The New S & P – What a New Pope Can do for Sustainability
In one of my earliest blogs I lied and now I am confessing.
I lied when I wrote anything can be measured…. and that’s why the next Pope needs to declare all Catholics, indeed all Christians, accept sustainability as a central and inalienable spiritual tenant.
More than Stewards
Pretty much everyone knows all major religions, in some way or another and to various degrees, support the notion of sustainability. But while one could argue sustainability is central to the teaching of almost all religions, one could equally argue that it is central in practice to none, and so, as much as we might hope sustainability is mainstream to major religions, it is not.
But ask the animals, and they will teach you, or the birds of the air, and they will tell you; or speak to the earth, and it will
teach you, or let the fish of the sea inform you. Which of all these does not know that the hand of the LORD has done this?
In his hand is the life of every creature and the breath of all mankind.
There is however a great and growing tradition of thoughtful support and action for sustainability in many religions, much of which focuses the conventional wisdom of responsible stewardship of our world’s resources. This externalization of our responsibilities sets us apart and often above of the very ecosystems we are a part of and dependent upon for our very survival. Thankfully, the gods, in their wisdom, gave us brains to rationalize but did not estrange us from the forces that give us life… the very power of which we are only now learning as the leading edge of climate change comes crashing down upon us.
The utilization of natural resources (ni‘matullah – the gifts of Allah) is a sacred trust invested in mankind;
he is a mere manager and not an owner, a beneficiary and not a disposer.
Dr. Iyad Abumoghli, Sustainable Development in Islam http://bit.ly/Yi7WrC
As much as we may like to think, we are not stewards of anything. Rather, we are an integral, albeit largely uncaring part of our ecosystems. And we tend to deny the “integratedness” of our existence even if ample spiritual doctrine and traditions tell different while exhorting us to live within the bounds of nature and express our gratitude to nature daily through meditation, prayer, the decisions and actions we take, at home, work, and in the communities we live in.
We are not above but With-In
One of the great challenges of this generation and this century is to bring this respect and care to the core of our spiritual practice, whatever it may be. Can there be a more powerful force for change?
Our spiritual leaders must lead this vision by declaring that a full spiritual life is defined as much by internal peace as it is by the respect we show to the connectedness we share with all living beings.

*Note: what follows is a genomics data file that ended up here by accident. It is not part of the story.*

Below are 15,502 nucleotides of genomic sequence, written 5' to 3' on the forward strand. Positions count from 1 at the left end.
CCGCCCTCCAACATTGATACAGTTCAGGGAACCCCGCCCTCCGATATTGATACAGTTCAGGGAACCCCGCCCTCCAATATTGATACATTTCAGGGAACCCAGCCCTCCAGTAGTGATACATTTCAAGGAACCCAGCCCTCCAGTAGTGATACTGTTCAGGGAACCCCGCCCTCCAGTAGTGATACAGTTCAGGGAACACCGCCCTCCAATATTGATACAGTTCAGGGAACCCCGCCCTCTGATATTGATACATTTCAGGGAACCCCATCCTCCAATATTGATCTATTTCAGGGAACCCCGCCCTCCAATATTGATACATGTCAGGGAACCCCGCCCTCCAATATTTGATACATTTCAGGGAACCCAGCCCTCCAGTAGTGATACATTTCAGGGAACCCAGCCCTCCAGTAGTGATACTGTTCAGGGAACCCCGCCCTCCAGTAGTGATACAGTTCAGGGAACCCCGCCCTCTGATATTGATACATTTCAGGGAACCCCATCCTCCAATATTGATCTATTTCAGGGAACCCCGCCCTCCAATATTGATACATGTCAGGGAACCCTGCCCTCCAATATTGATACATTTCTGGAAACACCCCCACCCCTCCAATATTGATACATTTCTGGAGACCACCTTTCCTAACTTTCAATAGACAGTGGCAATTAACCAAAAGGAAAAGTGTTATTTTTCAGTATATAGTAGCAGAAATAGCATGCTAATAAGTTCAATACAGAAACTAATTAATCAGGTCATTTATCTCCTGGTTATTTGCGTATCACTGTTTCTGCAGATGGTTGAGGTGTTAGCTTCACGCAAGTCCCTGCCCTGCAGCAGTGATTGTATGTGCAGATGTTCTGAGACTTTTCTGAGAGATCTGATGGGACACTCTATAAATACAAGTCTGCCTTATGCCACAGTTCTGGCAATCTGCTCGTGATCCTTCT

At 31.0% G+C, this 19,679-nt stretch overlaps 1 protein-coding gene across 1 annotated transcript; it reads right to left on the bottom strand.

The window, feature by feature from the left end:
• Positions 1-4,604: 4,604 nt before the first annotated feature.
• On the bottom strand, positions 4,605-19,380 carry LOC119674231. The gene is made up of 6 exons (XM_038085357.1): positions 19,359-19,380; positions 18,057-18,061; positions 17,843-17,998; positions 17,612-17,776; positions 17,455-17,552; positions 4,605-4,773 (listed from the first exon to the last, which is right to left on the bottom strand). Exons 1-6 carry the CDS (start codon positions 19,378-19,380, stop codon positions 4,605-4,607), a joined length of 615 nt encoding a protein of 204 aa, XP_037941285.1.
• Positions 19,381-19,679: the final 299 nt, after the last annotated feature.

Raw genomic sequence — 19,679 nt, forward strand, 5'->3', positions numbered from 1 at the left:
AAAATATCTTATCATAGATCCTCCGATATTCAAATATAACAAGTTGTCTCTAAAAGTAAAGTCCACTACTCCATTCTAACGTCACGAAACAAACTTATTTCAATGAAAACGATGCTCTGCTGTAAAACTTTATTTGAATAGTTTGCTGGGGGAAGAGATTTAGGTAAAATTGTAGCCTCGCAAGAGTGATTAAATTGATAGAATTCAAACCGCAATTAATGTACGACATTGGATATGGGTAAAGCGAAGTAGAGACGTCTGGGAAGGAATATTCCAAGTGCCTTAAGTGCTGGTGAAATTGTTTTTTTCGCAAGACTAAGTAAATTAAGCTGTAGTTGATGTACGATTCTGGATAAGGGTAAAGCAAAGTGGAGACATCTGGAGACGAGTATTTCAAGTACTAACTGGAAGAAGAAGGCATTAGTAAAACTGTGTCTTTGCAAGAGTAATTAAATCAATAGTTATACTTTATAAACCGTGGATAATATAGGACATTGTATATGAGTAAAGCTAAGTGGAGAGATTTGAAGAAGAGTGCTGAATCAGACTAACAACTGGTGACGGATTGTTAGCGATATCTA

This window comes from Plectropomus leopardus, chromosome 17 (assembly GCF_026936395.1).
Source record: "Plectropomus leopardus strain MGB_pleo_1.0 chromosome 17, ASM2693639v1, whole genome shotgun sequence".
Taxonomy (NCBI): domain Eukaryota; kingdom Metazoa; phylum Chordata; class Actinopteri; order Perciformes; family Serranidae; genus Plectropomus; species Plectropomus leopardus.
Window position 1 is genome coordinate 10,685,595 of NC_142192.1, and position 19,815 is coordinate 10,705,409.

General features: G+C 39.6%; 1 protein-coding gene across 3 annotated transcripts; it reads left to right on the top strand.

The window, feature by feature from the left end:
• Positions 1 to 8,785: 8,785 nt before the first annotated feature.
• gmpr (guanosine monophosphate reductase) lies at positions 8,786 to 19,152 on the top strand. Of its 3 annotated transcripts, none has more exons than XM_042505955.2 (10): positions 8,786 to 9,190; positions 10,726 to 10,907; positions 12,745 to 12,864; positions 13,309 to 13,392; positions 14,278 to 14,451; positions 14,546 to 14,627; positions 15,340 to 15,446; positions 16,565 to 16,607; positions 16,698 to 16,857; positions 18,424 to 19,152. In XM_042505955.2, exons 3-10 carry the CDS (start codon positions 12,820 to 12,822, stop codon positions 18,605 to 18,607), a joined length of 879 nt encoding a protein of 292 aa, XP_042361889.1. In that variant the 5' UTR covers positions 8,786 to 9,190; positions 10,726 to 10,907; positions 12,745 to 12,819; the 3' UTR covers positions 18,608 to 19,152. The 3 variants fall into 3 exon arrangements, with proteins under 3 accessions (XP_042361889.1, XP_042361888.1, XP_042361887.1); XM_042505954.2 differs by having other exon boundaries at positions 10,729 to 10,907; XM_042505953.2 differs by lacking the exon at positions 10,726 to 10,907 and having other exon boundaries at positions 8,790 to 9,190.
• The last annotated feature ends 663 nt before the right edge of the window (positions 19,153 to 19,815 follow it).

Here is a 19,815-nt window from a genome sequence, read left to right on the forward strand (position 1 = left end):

“If we could see the miracle of a single flower clearly, our whole life would change.”
In business we know connectedness is quickly re shaping life and the economy, but it’s not connectedness as in the typically ineffective corporate social media sense, but connectedness for a sense of purpose and belonging.
Brands that connect at this level are those that will dominate the sustainability century. Anything short of this and your company is likely to become nothing more than a supplier to real sustainability brands. Business leaders who get this and work to exploit the infinite, as of yet untapped depth of the personal values market will earn insurmountable competitive advantage.
We are the ones we have been waiting for.
The Elders, Oraibi, Arizona Hopi Nation
But its not just brands. Recent studies found over 30% of new professionals and 70% of all professionals want meaning in their work. Mitroff and Denton’s seminal work on spirituality in the workplace discovered most top executives were hesitant to talk about spirituality, which they defined as the “basic desire to find purpose and meaning in one’s life” even as employees were hungering to do so. Not surprisingly, where meaning in life was actuated in the workplace, companies tended to better than those that did not.
A more recent study by the consultancy McKinsey found “Senior executives routinely undermine creativity, productivity, and commitment by damaging the inner work lives of their employees” (http://bit.ly/zTIhI7) In The Whole New Mind, Daniel H. Pink argues convincingly that meaning is an emerging key competitive advantage.
And this is what I lied about. I am not sure how to measure meaning, particularly connectedness or the feeling of being part of a community, part of a pristine ecology, or to see peace flower from the wastes of war? I don’t really know, but I do know that if you close your eyes a moment and reflect, you will feel the common threads of universal values pulling us toward a shared spirit of sustainability
With luck, the next Pope will tell us this is so, and measuring something so dear will become less necessary, making progress in the Sustainable Century just that much easier.